Greg Westphall and his Mercury muscle
Geoff Stunkard - October 25, 2012 10:00 AM
There is a certain amount of personal honor in having a car in your family since it was new.
Most of us can fondly remember some of the vehicles our parents once owned that carted us off to ball games and school dances. Not many of us know where those cars ended up. For Greg Westphall of Naperville, Illinois, things turned out a little different. He still is the caretaker of the 1969 Mercury Cyclone his father bought back at the peak of the muscle car era.
“My dad bought this car in December of 1968,” says Greg, who works as a director of engineering. “I learned how to drive in it, took it to my prom, and wanted to keep it in the family. It has a lot of sentimental value.”
It could have been a four-door Montego and still made him feel good when he went out to the garage, but luckily for Greg, the old man wanted a lot of power under the hood. While more pedestrian Cyclones could be had with 302 and 351 power, the Cyclone CJ that Gary Westphall got when he traded in his 1963 tri-powered Marauder S55 was equipped with the Q-code flat-hood 428; the only other CJ engines were the top-of-the-line R-code 428 Cobra Jet, denoting Ram Air, and the S-code 390. The 1969 428 was rated at 335 horsepower and came with 10.6 compression, an externally-balanced crank and a Holley 4150 carburetor. It was topped only by the SCJ version, which used an even more durable bottom end assembly.
For Greg and his family, the car would provide many cherished memories, such as trips to Yosemite and Yellowstone, even a couple of rides to the top of Pikes Peak. His father and brother added air conditioning from a Montego station wagon for longer trips, while the car also benefited from hop-ups like a Holley 850 carb, Mallory dual-point distributor and Edelbrock intake. After living in California and Oklahoma, the Westphall family returned to Illinois in 1980, and Greg began driving it in 1982.
His fun ended two years later when a connecting rod broke and the car sat for a number of years after that. Greg paid his father $100 for it and stored it at a girlfriend’s house in Plainfield. Later, a tornado took out almost the entire subdivision, including her home, though the car and the garage remained unharmed.
“I was working at Birkholz Body Werks, a Mercedes-Benz body shop, as an apprentice painter,” says Greg. “The owner, Armin Birkholz, allowed me to tow the car to the shop and start on it. I spent the next six years working on it.”
While this would be a full restoration, Greg had no intention of turning the family treasure into a trailer queen. The idea was to rebuild the car into how it looked new, but with an emphasis on drivability. Stripped down to bare metal, he rebuilt the torque boxes and replaced the floor, had the engine overbored to .040 and added new forged 10.5 pistons. He had a skilled painter at the shop named Gabriel spray on basecoat/clear coat Glasurit to a close match to the factory Medium Gold Metallic. The suspension was upgraded with KYB shocks and tubular control arms, with 15x7 front rims (235-60R15) and 15x8 rear rims (245-60R15), which grapple with the asphalt through the Detroit Locker 3.50 ring.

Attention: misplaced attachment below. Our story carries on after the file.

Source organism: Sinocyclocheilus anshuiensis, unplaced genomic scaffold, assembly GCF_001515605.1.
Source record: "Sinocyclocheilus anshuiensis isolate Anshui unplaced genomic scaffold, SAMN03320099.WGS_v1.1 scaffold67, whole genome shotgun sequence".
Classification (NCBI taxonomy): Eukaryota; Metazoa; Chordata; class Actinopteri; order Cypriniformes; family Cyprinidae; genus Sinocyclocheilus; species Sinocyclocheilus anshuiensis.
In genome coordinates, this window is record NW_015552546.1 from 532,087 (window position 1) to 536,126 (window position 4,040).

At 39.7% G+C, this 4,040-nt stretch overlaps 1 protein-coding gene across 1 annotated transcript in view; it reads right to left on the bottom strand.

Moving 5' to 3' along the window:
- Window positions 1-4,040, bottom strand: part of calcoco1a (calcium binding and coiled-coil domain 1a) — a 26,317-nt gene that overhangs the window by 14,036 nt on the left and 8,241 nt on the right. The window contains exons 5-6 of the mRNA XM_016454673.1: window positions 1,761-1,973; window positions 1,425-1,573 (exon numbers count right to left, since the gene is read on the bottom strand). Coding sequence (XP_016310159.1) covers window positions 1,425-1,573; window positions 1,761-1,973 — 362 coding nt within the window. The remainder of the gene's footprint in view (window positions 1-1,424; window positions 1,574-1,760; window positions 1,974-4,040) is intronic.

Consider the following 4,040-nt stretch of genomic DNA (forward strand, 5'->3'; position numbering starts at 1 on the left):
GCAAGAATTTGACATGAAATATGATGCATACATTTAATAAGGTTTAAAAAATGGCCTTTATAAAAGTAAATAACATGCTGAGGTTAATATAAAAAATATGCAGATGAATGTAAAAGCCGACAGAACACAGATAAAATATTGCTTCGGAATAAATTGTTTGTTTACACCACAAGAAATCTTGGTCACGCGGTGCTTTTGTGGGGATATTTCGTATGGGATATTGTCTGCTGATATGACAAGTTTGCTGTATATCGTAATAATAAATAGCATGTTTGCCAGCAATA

There were some other engine mods as well. The internals were balanced by E&R Performance in Addison, Illinois, with a Crower solid lifter cam in the center and a Milodon road race oil pan underneath. Stab Engineering in Oswego, Illinois, did the actual build. Edelbrock FE-type heads and a matched Performer RPM intake are fed high-test fuel through an able Holley 800 double-pumper with annular discharge technology. A Mallory Unilite sparks it while FPA Tri-Y headers finish it off. The sturdy C6 was left in place with a simple stock rebuild. Greg also added the R-code style Ram Air scoop during the rebuild. The motor is now definitely above the factory 335hp OEM rating, with or without it!
The car’s debut happened at the World Ford Challenge in Joliet in 1999, where it took a first place finish in its show class. Since Greg admits the car gets regular cruising time, the idea of photographing evening light was a fitting touch.
Mercury Cyclones are not commonplace today. Greg has been around this one since he was four years old. It’s a family heritage well worth preserving, and Greg continues to enjoy the car to add to that tradition.
1969: Cyclones and Spoilers
Mercury remained a major player in 1969 in both the street scene and the racing era. Cougar was the vehicle of choice for drag racing, being used by the likes of Ed Schartman and Don Nicholson (Mercury had dropped out of the Trans-Am series in 1969 to allow Ford to emphasize the new Boss 302 Mustangs). Cougar on the street could be had in plush XR7 trim or the new performance-oriented Eliminator models.
In NASCAR, the mid-size Mercury and Ford models continued a battle of one-upsmanship with Chrysler in terms of aerodynamic and engine design. The fastback Cyclone design was superseded on the speedways with the new Spoiler II models, which featured the same aerodynamic advantages that the Ford Torino Talladega had made. These Mercurys would win eight of the 37 victories the Ford Motor Company posted during the 1969-’70 “aero-wars” seasons.
On the street, the Cyclone was Mercury’s mid-size muscle car. A street version of the Spoiler was released in January 1969 to legalize the body design for NASCAR. This included a 351-powered Dan Gurney edition and a 428-powered Cale Yarborough edition. Both are very rare today.